Common Idea Of Feminism
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Feminism only recently became an accepted idea, but it even still faces criticism. However, in the Elizabethan time period, feminism was unheard of; the idea that women were equal to men would be nothing more than a joke. Women were treated as lesser and even objects compared to men, and even worse when they were not in a relationship with a man. However, almost everyone in that time period was sexist, men and women alike. When Queen Elizabeth I took the throne, one would hope that she would change these views, but this was not the case. Elizabethan sexism stagnated during to Queen Elizabeth I’s rule since she was viewed as an exception, however, her femininity was also attacked. Sexism in the Elizabethan era was a normal part of everyday life, and the patriarchal views of the era caused women to be viewed as inferior to men. The hyper-sexist views on women likely stemmed from the state that women were mostly seen at: pregnant or recovering from pregnancy.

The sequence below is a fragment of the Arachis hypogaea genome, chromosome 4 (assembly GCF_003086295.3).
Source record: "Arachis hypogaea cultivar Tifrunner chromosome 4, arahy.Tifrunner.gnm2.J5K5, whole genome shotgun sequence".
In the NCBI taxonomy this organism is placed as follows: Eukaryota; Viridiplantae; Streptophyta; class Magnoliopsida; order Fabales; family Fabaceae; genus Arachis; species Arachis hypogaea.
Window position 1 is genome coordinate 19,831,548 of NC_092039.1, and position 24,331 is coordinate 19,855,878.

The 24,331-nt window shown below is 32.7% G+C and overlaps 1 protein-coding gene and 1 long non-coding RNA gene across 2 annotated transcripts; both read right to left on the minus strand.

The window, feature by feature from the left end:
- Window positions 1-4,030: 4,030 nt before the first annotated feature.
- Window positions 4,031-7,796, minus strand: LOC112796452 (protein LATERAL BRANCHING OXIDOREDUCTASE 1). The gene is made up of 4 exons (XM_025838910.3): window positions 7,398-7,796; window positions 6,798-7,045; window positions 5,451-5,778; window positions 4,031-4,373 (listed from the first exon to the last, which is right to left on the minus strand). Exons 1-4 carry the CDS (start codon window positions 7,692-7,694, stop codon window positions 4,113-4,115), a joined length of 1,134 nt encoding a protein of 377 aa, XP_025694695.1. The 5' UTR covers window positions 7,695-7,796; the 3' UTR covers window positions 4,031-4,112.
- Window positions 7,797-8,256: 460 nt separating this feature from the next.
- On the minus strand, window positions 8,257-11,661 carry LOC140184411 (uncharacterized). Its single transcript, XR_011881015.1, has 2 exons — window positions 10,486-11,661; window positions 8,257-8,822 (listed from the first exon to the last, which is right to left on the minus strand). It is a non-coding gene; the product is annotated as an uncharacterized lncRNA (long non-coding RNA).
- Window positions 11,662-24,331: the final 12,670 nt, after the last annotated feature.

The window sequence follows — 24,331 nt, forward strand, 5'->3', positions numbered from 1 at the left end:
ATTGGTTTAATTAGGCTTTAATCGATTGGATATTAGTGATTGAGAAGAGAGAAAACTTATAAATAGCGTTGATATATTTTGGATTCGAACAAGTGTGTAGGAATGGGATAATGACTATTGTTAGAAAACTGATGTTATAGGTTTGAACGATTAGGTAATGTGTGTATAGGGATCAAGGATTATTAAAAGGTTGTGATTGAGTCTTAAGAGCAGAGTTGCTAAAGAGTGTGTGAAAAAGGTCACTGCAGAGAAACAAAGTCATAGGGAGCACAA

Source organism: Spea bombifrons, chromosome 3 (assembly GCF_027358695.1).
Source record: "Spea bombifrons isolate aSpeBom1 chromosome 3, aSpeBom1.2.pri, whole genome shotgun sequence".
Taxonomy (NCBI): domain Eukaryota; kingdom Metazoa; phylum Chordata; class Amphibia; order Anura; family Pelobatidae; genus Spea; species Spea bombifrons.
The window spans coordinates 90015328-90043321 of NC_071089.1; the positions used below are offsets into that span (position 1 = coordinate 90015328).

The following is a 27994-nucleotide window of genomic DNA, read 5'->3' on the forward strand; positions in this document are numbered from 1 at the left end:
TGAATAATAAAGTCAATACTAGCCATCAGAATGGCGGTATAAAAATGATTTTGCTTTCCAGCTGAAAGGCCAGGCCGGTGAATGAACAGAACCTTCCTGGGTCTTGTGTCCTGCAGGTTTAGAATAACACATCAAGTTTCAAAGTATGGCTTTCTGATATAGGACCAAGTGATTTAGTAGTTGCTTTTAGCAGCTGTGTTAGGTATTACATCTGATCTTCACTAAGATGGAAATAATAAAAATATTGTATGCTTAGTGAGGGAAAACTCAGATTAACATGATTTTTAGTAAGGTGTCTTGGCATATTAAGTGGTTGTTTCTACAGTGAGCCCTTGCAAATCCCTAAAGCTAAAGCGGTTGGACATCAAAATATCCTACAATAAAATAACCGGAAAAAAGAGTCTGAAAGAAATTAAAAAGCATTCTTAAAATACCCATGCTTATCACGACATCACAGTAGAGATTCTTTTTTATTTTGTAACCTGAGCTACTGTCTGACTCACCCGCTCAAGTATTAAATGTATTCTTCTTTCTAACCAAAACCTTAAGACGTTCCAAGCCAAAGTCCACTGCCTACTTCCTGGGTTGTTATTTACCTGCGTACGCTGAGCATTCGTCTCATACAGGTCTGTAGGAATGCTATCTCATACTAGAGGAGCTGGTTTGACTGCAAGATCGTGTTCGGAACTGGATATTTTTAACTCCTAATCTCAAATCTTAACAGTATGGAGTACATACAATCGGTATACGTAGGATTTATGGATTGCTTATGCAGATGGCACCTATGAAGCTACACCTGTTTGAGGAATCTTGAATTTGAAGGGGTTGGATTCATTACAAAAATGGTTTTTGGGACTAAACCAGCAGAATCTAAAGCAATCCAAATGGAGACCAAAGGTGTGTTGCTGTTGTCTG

During the Elizabethan era, the infant mortality rate was incredibly high, while the child mortality rate was not far off. This meant that women were constantly carrying babies, for the survival of the children was unknown to the families. However, none of their belonging or even their children truly belonged to them, and if the couple would divorce, she would only be left with the clothes on her back. If a woman was single, she was expected to be supervised by a man, while her status made her “suspicious,” and untrustworthy. Because of the oppression women faced, their status turned into the property of men. However, the main emperor of England at the time was, in fact, a woman, and a single one at that. She did not have any desire to marry, and therefore did not have kids, and this terrified parliament. No son meant that Elizabeth’s relatives were in line as her heir, and they too were all women. But most terrifying for parliament was that the potential heirs were not just women, but some were Catholic too, which threatened the Protestant state of England.